Growing up, Amalina Rashid (Lina) shared that much of her childhood was spent playing console games with her family, especially her father, who started her off on the Sega Saturn. It became no surprise that her interest in games drew her towards a career in game development.

Amalina Rashid (Lina), Senior R&D Designer, Virtuos Singapore
Amalina Rashid (Lina), Senior R&D Designer, Virtuos Singapore

Today, Lina specializes in user interface/user experience (UI/UX) design as a senior designer in the Research & Development (R&D) department at Virtuos Singapore, holding her ground as a young expert in her field. In this interview, Lina delved into the details of her journey in the game development industry, the personal challenges she overcame along the way, and the importance of female representation in the games industry.

Hi Lina, thanks for having us today! Let’s learn more about you – could you tell us more about your career history in game development?

I first started out as a junior game designer after graduating from university, and now I specialize in UI/UX design for game development, helping game developers optimize and improve their workflow.

My interest in UI/UX design sparked way before my university days, when I was studying human-computer interaction while completing my diploma in Interactive Media Informatics. After studying game design in university, I decided to explore a career as a game designer.

What really gave me the big push into UI/UX design was an opportunity to reinvent one of the most important features in a game that I was working on. Through that experience, I realized that I really enjoyed integrating UI/UX concepts into game design, which led me to my current role today.

What role does R&D play in the game development process, and more specifically, what is your role in this process?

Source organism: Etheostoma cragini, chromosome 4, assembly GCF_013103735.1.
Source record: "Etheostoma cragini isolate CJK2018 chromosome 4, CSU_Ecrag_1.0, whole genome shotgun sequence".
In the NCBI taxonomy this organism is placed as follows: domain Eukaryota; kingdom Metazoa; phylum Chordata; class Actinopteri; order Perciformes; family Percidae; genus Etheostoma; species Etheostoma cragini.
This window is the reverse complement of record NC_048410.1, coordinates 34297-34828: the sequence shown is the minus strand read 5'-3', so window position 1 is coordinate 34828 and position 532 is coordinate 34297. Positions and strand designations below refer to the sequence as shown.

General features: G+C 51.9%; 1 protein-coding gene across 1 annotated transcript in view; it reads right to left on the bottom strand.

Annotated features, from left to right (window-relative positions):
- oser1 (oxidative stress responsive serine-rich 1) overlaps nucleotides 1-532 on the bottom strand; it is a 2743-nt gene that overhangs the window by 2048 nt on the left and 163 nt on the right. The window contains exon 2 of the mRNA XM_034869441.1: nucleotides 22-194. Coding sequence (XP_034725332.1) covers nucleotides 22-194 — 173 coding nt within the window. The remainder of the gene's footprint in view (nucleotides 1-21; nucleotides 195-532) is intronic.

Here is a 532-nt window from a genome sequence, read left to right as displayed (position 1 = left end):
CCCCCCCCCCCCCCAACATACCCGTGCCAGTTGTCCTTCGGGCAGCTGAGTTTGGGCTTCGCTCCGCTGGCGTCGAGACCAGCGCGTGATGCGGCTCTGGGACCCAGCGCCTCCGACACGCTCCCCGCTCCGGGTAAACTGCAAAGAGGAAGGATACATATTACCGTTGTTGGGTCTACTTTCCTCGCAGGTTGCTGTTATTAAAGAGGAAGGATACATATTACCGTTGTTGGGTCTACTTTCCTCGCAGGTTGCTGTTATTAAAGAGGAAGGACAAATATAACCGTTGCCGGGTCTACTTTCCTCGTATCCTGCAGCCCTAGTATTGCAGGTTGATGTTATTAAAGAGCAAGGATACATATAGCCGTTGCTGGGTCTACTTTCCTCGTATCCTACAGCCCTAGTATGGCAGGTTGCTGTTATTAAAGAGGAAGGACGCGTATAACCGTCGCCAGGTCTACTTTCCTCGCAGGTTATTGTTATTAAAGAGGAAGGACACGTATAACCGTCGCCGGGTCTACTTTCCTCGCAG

Virtuos R&D team’s vision is to “destroy meaningless work and create meaningful work”.

Our engineers and designers’ role is to design and create tools and solutions that make art and game development pipelines more automated and efficient, using a mix of engineering and machine learning techniques.

As a UI/UX designer on our R&D team, I design and create customized tools that improve our artists and developers’ workflow.

In a nutshell, I’m a “developer for game developers” and I help improve game developers’ quality of life by coming up with ways to make game development a smoother and more efficient process.

How would you describe a day at work for an R&D designer such as yourself?

As a designer, there isn’t really a typical day as my routine changes based on the phase of the projects that I’m working on. When I’m working on the initial phase of identifying and defining problems in a project, I will spend most of my time interviewing people, collecting and analyzing the information. On the other hand, when I’m at the ideation phase of a project, I will spend most of my day brainstorming ideas and sketching them before developing them into wireframes and mockups. The various phases of each project keep my days at work pretty interesting as there’s something different to do every day.

What do you normally do during your free time? Do you have a favorite game?

I enjoy learning languages, and I usually spend my free time learning Korean these days. Besides that, I also like putting my hands to work with craft hobbies such as carving stamps, building Nanoblocks and planting.

Lina volunteering at a farm
Lina volunteering at a farm

I generally enjoy playing racer games, and I’m currently hooked on KartRider Rush+.

You’ve been in the games industry since 2014, and specialized in game design in university – have you always wanted to work in tech and games? Have you faced any challenges along the way, and how did you overcome them?